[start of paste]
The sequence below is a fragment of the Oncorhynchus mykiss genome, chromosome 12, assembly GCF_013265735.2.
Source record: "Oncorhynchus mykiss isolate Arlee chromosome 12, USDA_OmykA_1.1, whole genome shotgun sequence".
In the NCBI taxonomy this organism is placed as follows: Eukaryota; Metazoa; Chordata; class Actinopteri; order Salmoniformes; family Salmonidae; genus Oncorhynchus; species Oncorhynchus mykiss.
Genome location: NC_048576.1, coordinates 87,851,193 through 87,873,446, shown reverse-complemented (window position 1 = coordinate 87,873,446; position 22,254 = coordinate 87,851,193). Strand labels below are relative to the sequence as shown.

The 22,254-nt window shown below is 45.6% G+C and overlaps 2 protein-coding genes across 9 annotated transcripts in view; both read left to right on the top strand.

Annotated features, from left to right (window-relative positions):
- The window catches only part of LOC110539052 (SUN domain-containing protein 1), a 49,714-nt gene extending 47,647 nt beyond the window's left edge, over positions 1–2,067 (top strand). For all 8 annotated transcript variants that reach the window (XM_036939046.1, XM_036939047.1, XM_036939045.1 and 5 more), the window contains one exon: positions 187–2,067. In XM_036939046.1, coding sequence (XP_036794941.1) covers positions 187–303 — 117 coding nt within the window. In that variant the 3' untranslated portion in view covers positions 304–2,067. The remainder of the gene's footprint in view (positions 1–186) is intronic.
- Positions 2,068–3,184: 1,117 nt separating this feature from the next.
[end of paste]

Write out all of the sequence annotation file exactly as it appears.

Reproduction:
The sequence below is a fragment of the Oncorhynchus mykiss genome, chromosome 12, assembly GCF_013265735.2.
Source record: "Oncorhynchus mykiss isolate Arlee chromosome 12, USDA_OmykA_1.1, whole genome shotgun sequence".
In the NCBI taxonomy this organism is placed as follows: Eukaryota; Metazoa; Chordata; class Actinopteri; order Salmoniformes; family Salmonidae; genus Oncorhynchus; species Oncorhynchus mykiss.
Genome location: NC_048576.1, coordinates 87,851,193 through 87,873,446, shown reverse-complemented (window position 1 = coordinate 87,873,446; position 22,254 = coordinate 87,851,193). Strand labels below are relative to the sequence as shown.

The 22,254-nt window shown below is 45.6% G+C and overlaps 2 protein-coding genes across 9 annotated transcripts in view; both read left to right on the top strand.

Annotated features, from left to right (window-relative positions):
- The window catches only part of LOC110539052 (SUN domain-containing protein 1), a 49,714-nt gene extending 47,647 nt beyond the window's left edge, over positions 1–2,067 (top strand). For all 8 annotated transcript variants that reach the window (XM_036939046.1, XM_036939047.1, XM_036939045.1 and 5 more), the window contains one exon: positions 187–2,067. In XM_036939046.1, coding sequence (XP_036794941.1) covers positions 187–303 — 117 coding nt within the window. In that variant the 3' untranslated portion in view covers positions 304–2,067. The remainder of the gene's footprint in view (positions 1–186) is intronic.
- Positions 2,068–3,184: 1,117 nt separating this feature from the next.